What is Ecommerce? How to Start An Online Shop

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Are you thinking of selling your product online? Are you considering opening an e-commerce store? Perhaps you have a shop and a website and want to add an online shop to your website?  Do you want to feel that you are running your e-commerce business to the best of your ability? If this is you, you should find the upcoming series of articles aimed at online retailers useful and interesting.

I’ve been running my online shop since 2008 at Garrendenny Lane and while I am not a ‘techie’, nor will I be able to tell you the difference between ZenCart and Magenta, I will be able to impart some of the practical knowledge I have gained over the years.  As fits in with the Write on Track business model, I’ll be exploring how you can use social media to benefit your e-commerce business but I’ll also be answering some of those burning questions, such as what to expect from suppliers or stockists, different payment methods, hidden or unexpected costs, what to ask your website designer, what to look for in a good online shop, the realism of all those behind the scenes operations, the effectiveness of advertising and much more.

I’m not saying that I’ll be able to answer every single query that comes my way, what I can offer is focused analytical answers based on my own experience and knowledge.  I would love if you could ask questions and provide some feedback as I may add an online training course in running your online shop to our We Teach Social courses once we launch in the spring.

The first thing to do is to write a profile for your ideal customer. There’s many reasons for this – from helping you to improve your SEO and write targeted blog posts to improving your advertising prospects. It also helps when you are buying at the trade shows too or making decisions on packaging.

Creating A Profile For Your Ideal Customer:

  • Age group
  • Gender
  • Nationality
  • Language
  • Income / Level of spend
  • Interests
  • What social networks do they use?
  • Hobbies / Lifestyle
  • What problems might they have that you can solve?

I received queries from two individuals re online shopping which helped me decide to create this series of blog posts on ecommerce. One has her own product and is looking at selling it online and getting other shops to stock it too.  The other has a great blog and a good community following her and wishes to start an online shop stocking particular products.  They don’t want to spend time and money on mistakes but aren’t quite sure where to start.  Both are experienced in using  the various social media platforms but are  beginners to the retail field.

I will be visualizing using this social profile as I write the content for these posts.  This profile will be my ideal client in terms of teaching online courses in this subject area.

  • Female
  • 30-50
  • Western hemisphere
  • English speaking
  • Emerging into retail/entrepreneurship
  • Reasonably familiar with social media platforms
  • Limited in technology know-how
  • Limited budget for e-commerce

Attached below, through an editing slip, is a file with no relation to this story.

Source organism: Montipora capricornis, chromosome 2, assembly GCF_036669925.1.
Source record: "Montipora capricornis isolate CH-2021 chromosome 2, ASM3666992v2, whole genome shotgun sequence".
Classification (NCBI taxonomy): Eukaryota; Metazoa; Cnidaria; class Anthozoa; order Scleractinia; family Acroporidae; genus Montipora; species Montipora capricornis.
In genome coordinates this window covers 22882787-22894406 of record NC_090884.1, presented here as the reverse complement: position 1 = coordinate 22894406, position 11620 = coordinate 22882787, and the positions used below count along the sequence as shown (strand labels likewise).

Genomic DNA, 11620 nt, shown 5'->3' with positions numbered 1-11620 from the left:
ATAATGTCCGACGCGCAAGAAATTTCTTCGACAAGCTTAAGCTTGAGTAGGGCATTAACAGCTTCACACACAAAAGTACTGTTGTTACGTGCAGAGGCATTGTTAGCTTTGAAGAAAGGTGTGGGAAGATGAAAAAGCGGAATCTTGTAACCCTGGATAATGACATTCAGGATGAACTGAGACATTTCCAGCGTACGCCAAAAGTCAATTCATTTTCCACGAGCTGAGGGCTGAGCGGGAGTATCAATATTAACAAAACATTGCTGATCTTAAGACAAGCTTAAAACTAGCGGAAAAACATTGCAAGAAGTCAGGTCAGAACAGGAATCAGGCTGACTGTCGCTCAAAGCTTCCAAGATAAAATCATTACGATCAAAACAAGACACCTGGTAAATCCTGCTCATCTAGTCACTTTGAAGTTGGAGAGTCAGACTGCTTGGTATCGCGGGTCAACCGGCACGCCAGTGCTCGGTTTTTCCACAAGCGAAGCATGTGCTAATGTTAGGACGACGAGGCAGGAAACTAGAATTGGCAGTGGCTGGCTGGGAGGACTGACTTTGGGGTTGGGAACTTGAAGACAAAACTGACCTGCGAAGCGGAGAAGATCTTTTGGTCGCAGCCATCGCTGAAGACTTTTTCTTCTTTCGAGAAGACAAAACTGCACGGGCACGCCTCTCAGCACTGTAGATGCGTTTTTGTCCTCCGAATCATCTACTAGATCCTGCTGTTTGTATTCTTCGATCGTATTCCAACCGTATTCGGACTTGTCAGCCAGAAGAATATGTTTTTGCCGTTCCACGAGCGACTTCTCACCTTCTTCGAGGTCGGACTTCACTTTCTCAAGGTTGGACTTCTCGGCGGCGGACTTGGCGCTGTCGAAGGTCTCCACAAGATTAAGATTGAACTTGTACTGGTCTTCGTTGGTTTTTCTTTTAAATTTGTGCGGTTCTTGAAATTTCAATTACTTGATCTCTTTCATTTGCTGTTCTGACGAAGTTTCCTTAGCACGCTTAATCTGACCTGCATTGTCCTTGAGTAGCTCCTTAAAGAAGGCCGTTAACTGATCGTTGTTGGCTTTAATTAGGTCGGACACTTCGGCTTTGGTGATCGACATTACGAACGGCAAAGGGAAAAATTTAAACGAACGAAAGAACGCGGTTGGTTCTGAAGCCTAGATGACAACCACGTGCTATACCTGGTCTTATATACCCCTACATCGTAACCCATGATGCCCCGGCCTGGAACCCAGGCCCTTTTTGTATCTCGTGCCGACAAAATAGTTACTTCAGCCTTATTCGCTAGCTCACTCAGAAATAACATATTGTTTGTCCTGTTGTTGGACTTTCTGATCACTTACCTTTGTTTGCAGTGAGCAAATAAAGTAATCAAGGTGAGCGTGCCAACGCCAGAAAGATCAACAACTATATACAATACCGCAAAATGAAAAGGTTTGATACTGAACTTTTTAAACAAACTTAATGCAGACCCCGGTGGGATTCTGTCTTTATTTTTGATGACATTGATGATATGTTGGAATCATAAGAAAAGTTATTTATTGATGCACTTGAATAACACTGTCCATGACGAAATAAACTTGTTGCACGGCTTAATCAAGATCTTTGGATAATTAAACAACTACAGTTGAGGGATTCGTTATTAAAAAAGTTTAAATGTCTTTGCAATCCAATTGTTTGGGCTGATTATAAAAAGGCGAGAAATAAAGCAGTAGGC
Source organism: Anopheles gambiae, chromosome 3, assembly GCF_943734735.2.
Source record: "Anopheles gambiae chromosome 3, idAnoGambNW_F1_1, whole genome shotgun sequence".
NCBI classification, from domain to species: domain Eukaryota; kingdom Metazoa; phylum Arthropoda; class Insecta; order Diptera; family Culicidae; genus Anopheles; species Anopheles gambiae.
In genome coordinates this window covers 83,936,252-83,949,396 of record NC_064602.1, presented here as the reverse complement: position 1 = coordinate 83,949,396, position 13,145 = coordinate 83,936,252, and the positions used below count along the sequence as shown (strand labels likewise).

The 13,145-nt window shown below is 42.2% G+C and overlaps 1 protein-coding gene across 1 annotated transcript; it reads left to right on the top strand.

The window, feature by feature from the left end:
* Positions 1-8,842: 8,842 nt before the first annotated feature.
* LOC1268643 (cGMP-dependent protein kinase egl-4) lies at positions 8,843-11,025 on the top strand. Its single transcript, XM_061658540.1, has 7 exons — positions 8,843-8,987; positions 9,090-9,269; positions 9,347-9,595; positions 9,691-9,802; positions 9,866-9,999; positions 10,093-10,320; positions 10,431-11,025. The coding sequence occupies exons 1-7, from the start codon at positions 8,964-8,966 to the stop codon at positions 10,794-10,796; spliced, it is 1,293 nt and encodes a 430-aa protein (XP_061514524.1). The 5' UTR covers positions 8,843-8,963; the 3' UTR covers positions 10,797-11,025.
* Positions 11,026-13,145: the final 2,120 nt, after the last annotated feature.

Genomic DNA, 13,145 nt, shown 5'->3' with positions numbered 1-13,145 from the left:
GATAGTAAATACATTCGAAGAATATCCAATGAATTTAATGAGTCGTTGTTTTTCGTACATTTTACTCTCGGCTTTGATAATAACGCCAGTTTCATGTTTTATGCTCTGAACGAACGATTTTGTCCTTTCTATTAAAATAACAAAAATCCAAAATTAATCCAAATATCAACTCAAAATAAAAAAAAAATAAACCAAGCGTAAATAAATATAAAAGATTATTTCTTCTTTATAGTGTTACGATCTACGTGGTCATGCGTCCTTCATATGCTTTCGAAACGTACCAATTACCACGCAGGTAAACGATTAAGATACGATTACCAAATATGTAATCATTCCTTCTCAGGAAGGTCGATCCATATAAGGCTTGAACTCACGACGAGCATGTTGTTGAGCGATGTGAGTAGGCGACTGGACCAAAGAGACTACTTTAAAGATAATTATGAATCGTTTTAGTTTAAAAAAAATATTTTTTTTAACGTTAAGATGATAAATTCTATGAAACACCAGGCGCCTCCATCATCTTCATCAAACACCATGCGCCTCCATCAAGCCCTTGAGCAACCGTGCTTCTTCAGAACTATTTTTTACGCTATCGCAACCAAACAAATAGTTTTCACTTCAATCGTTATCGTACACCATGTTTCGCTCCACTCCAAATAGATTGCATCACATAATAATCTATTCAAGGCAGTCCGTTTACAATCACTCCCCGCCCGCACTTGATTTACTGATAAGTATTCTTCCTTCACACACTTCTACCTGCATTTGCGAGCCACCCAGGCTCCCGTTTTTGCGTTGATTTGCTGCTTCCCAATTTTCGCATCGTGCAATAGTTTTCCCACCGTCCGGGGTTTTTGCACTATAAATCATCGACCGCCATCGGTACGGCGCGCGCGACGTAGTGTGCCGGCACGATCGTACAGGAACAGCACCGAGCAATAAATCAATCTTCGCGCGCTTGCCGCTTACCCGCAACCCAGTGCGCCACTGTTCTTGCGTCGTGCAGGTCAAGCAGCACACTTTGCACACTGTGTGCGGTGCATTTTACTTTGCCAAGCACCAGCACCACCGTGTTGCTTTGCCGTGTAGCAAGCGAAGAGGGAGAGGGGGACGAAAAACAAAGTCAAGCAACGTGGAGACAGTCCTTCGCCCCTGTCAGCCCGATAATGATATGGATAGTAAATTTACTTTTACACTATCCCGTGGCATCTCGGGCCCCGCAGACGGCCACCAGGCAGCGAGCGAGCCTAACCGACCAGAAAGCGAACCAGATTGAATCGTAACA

• Problems to solve: All the practical dilemmas in getting started…

I am actually closing down the Garrendenny Lane online store at the moment (and the website is for sale). The favourite part of the business is the social media work, and that’s what I can do all day here at Write on Track :)

If you have any particular questions in mind regarding a new e-commerce business, do ask in the comments below.

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Posted in E Commerce
  • http://www.greensideup.ie Dee Sewell

    You’re a star Lorna! Can think of no better person to address this and really looking forward to future posts :)

    • Lorna Sixsmith

      Thanks Dee, do fire me any questions if you think of any. Lots of posts planned, just need the time now to write them :)

  • http://Www.tapsandsinks.net Wise Owl AKA Ailis

    Any tips on How to go about finding out the profile of your customer I.e. you might have one type in mind , but the actual customer might be potentially different and if you don’t aim it at the right customer would you be losing out on sales – I know if it was a woman’s clothes shop, for example , it might be obvious, but what if it was a product that would fit DIY or lifestyle – or both ? But you might take diff style approach if you thought the balance swung more one way that the other .

    • Lorna Sixsmith

      In some ways,you have to visualise your ideal customer and write your marketing/blogging/advertising for them rather than spreading yourself too thinly. For example, are your ideal target market time-poor,are they checking out prices online? Your retail/online customer is not going to be the person who wants the reliability of knowing everyone in the local kitchen / hardware store, if you know what I mean.

      • http://Www.tapsandsinks.net Ailis

        Thanks lorna, that’s very interesting about who my customer is. I think I need to spend some more time on this aspect

  • http://www.moderindesign.com Brenda

    Lorna, this is fantastic, I for one am really looking forward to this and will be tuning in for more !

    • Lorna Sixsmith

      Lots more to come next week Brenda :)

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